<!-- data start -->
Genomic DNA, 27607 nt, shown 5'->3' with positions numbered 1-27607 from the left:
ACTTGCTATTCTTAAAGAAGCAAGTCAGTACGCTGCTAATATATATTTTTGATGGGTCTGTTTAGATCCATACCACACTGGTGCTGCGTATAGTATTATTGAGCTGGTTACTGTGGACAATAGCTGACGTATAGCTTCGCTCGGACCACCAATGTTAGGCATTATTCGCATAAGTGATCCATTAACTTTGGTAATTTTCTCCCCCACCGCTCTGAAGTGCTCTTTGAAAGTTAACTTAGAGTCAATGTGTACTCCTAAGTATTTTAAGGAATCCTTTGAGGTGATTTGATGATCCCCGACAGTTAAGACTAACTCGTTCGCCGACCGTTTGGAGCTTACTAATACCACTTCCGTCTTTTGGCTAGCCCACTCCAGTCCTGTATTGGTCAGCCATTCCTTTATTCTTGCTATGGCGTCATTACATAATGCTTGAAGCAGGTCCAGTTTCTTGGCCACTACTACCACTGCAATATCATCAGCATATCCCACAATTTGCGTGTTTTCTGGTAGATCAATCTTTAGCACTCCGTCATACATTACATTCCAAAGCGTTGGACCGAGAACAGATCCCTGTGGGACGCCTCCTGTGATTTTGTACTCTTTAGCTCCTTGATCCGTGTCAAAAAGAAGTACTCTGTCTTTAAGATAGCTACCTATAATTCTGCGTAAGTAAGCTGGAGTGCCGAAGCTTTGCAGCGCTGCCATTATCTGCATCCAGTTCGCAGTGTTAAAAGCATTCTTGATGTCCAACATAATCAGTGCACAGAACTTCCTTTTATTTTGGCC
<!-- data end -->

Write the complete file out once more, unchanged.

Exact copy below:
Genomic DNA, 27607 nt, shown 5'->3' with positions numbered 1-27607 from the left:
ACTTGCTATTCTTAAAGAAGCAAGTCAGTACGCTGCTAATATATATTTTTGATGGGTCTGTTTAGATCCATACCACACTGGTGCTGCGTATAGTATTATTGAGCTGGTTACTGTGGACAATAGCTGACGTATAGCTTCGCTCGGACCACCAATGTTAGGCATTATTCGCATAAGTGATCCATTAACTTTGGTAATTTTCTCCCCCACCGCTCTGAAGTGCTCTTTGAAAGTTAACTTAGAGTCAATGTGTACTCCTAAGTATTTTAAGGAATCCTTTGAGGTGATTTGATGATCCCCGACAGTTAAGACTAACTCGTTCGCCGACCGTTTGGAGCTTACTAATACCACTTCCGTCTTTTGGCTAGCCCACTCCAGTCCTGTATTGGTCAGCCATTCCTTTATTCTTGCTATGGCGTCATTACATAATGCTTGAAGCAGGTCCAGTTTCTTGGCCACTACTACCACTGCAATATCATCAGCATATCCCACAATTTGCGTGTTTTCTGGTAGATCAATCTTTAGCACTCCGTCATACATTACATTCCAAAGCGTTGGACCGAGAACAGATCCCTGTGGGACGCCTCCTGTGATTTTGTACTCTTTAGCTCCTTGATCCGTGTCAAAAAGAAGTACTCTGTCTTTAAGATAGCTACCTATAATTCTGCGTAAGTAAGCTGGAGTGCCGAAGCTTTGCAGCGCTGCCATTATCTGCATCCAGTTCGCAGTGTTAAAAGCATTCTTGATGTCCAACATAATCAGTGCACAGAACTTCCTTTTATTTTGGCC